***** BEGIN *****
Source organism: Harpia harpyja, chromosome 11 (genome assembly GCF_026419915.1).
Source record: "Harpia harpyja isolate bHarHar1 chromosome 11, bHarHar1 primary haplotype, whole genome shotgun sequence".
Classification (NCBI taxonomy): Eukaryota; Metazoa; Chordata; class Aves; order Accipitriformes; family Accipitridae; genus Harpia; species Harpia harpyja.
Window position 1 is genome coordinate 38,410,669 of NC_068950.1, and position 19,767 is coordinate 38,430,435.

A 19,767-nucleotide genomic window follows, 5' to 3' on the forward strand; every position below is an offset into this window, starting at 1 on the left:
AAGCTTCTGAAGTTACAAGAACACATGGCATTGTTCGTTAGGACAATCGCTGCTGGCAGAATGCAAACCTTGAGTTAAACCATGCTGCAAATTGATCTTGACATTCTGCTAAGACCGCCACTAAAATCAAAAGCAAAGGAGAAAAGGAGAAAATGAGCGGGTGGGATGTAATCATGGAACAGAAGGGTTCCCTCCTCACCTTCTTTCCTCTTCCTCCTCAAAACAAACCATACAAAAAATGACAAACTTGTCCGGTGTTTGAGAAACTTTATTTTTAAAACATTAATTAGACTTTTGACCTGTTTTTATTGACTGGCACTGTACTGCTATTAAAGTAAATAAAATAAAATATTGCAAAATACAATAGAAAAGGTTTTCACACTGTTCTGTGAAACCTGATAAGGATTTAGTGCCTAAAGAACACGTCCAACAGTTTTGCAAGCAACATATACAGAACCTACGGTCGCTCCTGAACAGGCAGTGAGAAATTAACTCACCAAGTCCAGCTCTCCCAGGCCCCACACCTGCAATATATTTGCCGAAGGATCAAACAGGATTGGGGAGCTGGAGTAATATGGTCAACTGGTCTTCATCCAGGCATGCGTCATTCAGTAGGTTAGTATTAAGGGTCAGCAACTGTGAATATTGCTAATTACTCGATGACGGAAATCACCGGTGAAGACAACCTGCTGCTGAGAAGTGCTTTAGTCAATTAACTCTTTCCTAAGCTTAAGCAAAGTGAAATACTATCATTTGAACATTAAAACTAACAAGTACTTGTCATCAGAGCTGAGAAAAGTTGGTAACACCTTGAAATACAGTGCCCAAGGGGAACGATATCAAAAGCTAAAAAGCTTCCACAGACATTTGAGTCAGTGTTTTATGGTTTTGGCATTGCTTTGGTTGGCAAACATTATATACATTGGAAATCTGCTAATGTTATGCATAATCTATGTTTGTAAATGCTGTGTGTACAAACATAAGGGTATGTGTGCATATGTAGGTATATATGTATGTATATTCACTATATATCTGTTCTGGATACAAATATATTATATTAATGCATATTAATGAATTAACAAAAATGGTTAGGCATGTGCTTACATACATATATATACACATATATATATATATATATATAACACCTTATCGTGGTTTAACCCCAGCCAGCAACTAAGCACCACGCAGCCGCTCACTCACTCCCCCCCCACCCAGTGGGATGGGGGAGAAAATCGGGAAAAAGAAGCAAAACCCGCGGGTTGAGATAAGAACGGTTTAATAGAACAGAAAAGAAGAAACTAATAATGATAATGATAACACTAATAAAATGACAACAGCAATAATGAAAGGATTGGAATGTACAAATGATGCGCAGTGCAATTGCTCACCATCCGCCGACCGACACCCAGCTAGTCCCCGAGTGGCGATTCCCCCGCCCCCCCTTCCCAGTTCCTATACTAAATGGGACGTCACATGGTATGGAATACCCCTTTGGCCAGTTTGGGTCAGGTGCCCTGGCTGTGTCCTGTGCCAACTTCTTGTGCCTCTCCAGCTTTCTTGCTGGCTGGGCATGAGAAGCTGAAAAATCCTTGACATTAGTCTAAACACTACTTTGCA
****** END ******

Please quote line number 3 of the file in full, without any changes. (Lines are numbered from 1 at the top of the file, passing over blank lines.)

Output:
Classification (NCBI taxonomy): Eukaryota; Metazoa; Chordata; class Aves; order Accipitriformes; family Accipitridae; genus Harpia; species Harpia harpyja.